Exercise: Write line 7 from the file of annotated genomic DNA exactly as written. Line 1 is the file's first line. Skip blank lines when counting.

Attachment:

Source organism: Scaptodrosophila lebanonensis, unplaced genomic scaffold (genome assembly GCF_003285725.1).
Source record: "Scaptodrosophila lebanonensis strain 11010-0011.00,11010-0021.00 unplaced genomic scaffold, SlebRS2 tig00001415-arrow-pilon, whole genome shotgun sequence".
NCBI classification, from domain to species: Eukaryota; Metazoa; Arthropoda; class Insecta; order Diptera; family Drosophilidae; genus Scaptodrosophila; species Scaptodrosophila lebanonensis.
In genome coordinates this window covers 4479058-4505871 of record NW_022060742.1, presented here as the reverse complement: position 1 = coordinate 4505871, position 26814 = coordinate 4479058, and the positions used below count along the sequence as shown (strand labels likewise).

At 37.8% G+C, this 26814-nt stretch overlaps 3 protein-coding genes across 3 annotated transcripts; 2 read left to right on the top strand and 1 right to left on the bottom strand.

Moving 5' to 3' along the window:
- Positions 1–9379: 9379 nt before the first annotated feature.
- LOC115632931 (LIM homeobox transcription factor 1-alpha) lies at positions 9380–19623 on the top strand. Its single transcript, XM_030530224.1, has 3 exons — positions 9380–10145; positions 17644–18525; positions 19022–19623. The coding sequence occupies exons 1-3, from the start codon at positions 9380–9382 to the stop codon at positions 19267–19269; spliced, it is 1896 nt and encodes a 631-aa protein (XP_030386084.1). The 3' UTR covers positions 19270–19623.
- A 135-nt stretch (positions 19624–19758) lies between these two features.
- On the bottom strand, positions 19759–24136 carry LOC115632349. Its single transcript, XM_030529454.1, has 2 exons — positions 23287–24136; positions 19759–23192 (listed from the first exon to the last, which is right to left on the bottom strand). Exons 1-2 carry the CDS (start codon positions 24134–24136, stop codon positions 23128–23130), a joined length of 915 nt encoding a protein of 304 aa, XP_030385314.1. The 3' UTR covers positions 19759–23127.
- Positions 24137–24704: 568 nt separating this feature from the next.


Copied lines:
- Positions 1–9379: 9379 nt before the first annotated feature.